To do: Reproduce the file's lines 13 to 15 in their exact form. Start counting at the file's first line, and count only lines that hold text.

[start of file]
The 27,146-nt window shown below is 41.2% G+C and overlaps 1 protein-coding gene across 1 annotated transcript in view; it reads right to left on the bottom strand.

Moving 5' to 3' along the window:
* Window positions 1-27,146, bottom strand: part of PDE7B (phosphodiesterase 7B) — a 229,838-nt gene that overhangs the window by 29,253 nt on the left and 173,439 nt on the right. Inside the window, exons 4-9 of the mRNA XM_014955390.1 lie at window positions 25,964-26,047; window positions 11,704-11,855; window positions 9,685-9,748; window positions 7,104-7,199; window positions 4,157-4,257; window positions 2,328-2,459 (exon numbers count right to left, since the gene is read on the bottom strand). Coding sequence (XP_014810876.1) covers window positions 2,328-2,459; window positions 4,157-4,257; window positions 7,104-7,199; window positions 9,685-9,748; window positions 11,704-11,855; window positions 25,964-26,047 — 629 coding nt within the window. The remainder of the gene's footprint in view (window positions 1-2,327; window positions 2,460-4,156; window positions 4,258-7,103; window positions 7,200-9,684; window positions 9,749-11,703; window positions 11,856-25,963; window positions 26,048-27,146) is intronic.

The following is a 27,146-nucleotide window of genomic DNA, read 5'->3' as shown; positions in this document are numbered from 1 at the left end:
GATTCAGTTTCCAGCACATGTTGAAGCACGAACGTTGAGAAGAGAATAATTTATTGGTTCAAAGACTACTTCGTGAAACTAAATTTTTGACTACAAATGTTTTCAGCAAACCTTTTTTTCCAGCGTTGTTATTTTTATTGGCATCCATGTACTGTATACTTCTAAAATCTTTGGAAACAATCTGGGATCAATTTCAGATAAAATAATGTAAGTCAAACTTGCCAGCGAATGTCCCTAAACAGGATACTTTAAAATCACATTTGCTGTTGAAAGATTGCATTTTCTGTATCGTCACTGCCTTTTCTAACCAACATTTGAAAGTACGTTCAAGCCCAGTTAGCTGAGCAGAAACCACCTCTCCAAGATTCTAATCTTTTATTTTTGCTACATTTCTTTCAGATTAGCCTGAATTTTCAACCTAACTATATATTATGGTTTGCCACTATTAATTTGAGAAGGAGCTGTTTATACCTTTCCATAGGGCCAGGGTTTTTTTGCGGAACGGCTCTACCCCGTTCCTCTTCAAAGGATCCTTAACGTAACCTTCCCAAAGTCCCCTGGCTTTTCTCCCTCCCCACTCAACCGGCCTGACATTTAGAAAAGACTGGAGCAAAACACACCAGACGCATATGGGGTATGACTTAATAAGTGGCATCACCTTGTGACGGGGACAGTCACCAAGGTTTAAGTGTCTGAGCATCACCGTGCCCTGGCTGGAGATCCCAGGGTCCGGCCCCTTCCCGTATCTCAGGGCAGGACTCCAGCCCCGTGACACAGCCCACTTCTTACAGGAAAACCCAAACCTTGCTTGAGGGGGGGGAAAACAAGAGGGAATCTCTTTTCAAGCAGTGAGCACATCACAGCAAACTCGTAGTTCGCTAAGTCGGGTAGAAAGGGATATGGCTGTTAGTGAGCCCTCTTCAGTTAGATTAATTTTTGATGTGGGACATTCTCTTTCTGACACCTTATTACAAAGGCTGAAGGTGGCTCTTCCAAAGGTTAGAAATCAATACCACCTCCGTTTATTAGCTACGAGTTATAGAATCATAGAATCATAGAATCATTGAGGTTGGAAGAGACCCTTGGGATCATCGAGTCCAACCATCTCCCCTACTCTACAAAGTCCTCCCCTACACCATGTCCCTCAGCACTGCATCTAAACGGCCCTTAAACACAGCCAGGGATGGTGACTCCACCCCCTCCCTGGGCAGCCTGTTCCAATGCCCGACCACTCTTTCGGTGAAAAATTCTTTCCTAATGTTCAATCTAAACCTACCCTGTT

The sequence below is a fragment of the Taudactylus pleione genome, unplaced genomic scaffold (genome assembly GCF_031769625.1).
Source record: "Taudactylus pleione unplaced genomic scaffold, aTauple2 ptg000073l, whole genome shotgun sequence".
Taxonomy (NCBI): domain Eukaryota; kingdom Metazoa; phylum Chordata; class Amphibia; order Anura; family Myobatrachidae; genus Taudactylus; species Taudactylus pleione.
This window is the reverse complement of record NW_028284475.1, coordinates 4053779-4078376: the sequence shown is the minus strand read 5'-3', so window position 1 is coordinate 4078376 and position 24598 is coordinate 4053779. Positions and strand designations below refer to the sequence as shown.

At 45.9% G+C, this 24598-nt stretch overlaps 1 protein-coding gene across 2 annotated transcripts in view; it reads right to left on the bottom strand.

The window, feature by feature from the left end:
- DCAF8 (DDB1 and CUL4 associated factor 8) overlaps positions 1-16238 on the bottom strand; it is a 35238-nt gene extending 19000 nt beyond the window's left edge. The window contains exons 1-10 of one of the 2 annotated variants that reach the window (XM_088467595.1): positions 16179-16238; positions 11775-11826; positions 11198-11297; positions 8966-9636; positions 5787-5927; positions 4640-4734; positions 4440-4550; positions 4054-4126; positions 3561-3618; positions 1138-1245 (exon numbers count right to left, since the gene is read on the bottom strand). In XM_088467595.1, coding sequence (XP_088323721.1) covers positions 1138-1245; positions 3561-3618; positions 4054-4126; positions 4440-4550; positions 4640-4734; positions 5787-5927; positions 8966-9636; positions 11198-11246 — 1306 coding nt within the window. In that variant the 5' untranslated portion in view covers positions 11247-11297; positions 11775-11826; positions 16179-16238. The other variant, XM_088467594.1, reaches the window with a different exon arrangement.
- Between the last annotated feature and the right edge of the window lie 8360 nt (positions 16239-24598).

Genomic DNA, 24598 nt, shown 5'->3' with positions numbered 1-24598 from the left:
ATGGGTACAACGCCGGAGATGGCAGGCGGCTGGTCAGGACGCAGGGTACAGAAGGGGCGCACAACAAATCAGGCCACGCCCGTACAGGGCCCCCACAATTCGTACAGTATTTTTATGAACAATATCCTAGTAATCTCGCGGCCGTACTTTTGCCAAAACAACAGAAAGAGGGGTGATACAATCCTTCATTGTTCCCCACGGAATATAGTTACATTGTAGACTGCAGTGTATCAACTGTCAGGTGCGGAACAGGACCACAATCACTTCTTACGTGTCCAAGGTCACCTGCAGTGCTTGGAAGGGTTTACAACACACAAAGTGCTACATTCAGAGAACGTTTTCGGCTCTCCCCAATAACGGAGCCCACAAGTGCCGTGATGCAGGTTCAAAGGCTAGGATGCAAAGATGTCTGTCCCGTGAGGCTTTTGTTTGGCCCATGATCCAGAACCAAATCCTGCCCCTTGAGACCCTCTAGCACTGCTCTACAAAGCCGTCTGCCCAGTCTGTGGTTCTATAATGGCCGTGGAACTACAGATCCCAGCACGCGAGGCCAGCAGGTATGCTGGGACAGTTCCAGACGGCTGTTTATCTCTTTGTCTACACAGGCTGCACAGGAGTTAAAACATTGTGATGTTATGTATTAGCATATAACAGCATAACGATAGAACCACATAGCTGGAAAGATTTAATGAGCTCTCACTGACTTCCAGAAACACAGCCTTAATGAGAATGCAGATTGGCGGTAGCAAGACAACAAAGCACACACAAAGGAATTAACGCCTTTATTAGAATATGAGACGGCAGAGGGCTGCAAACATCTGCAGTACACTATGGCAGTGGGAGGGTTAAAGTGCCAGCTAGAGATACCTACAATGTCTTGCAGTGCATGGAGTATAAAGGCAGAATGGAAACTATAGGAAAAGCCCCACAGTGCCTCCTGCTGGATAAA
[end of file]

- Between the last annotated feature and the right edge of the window lie 8360 nt (positions 16239-24598).

Genomic DNA, 24598 nt, shown 5'->3' with positions numbered 1-24598 from the left:
ATGGGTACAACGCCGGAGATGGCAGGCGGCTGGTCAGGACGCAGGGTACAGAAGGGGCGCACAACAAATCAGGCCACGCCCGTACAGGGCCCCCACAATTCGTACAGTATTTTTATGAACAATATCCTAGTAATCTCGCGGCCGTACTTTTGCCAAAACAACAGAAAGAGGGGTGATACAATCCTTCATTGTTCCCCACGGAATATAGTTACATTGTAGACTGCAGTGTATCAACTGTCAGGTGCGGAACAGGACCACAATCACTTCTTACGTGTCCAAGGTCACCTGCAGTGCTTGGAAGGGTTTACAACACACAAAGTGCTACATTCAGAGAACGTTTTCGGCTCTCCCCAATAACGGAGCCCACAAGTGCCGTGATGCAGGTTCAAAGGCTAGGATGCAAAGATGTCTGTCCCGTGAGGCTTTTGTTTGGCCCATGATCCAGAACCAAATCCTGCCCCTTGAGACCCTCTAGCACTGCTCTACAAAGCCGTCTGCCCAGTCTGTGGTTCTATAATGGCCGTGGAACTACAGATCCCAGCACGCGAGGCCAGCAGGTATGCTGGGACAGTTCCAGACGGCTGTTTATCTCTTTGTCTACACAGGCTGCACAGGAGTTAAAACATTGTGATGTTATGTATTAGCATATAACAGCATAACGATAGAACCACATAGCTGGAAAGATTTAATGAGCTCTCACTGACTTCCAGAAACACAGCCTTAATGAGAATGCAGATTGGCGGTAGCAAGACAACAAAGCACACACAAAGGAATTAACGCCTTTATTAGAATATGAGACGGCAGAGGGCTGCAAACATCTGCAGTACACTATGGCAGTGGGAGGGTTAAAGTGCCAGCTAGAGATACCTACAATGTCTTGCAGTGCATGGAGTATAAAGGCAGAATGGAAACTATAGGAAAAGCCCCACAGTGCCTCCTGCTGGATAAA